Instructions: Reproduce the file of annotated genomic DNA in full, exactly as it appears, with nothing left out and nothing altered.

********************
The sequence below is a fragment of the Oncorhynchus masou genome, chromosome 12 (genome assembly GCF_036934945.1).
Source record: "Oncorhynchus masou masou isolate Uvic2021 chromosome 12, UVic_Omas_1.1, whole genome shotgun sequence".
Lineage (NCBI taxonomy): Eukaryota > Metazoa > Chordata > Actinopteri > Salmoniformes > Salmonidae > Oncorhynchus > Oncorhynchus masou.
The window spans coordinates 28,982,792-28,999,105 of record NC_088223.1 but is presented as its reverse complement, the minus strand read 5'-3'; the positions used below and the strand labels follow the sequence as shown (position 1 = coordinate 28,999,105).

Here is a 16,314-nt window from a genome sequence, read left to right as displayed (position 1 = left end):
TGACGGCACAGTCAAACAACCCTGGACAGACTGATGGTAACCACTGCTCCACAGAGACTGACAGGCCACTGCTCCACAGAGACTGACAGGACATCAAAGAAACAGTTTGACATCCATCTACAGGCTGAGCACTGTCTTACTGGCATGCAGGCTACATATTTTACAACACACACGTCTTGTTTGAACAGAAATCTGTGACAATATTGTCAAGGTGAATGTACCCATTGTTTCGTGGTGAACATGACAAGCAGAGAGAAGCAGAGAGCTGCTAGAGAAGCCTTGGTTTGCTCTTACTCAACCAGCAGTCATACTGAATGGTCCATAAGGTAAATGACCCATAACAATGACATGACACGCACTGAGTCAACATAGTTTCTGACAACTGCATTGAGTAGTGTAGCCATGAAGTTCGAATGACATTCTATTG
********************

The sequence below is a fragment of the Oncorhynchus masou genome, chromosome 12 (genome assembly GCF_036934945.1).
Source record: "Oncorhynchus masou masou isolate Uvic2021 chromosome 12, UVic_Omas_1.1, whole genome shotgun sequence".
Lineage (NCBI taxonomy): Eukaryota > Metazoa > Chordata > Actinopteri > Salmoniformes > Salmonidae > Oncorhynchus > Oncorhynchus masou.
The window spans coordinates 28,982,792-28,999,105 of record NC_088223.1 but is presented as its reverse complement, the minus strand read 5'-3'; the positions used below and the strand labels follow the sequence as shown (position 1 = coordinate 28,999,105).

Here is a 16,314-nt window from a genome sequence, read left to right as displayed (position 1 = left end):
TGACGGCACAGTCAAACAACCCTGGACAGACTGATGGTAACCACTGCTCCACAGAGACTGACAGGCCACTGCTCCACAGAGACTGACAGGACATCAAAGAAACAGTTTGACATCCATCTACAGGCTGAGCACTGTCTTACTGGCATGCAGGCTACATATTTTACAACACACACGTCTTGTTTGAACAGAAATCTGTGACAATATTGTCAAGGTGAATGTACCCATTGTTTCGTGGTGAACATGACAAGCAGAGAGAAGCAGAGAGCTGCTAGAGAAGCCTTGGTTTGCTCTTACTCAACCAGCAGTCATACTGAATGGTCCATAAGGTAAATGACCCATAACAATGACATGACACGCACTGAGTCAACATAGTTTCTGACAACTGCATTGAGTAGTGTAGCCATGAAGTTCGAATGACATTCTATTG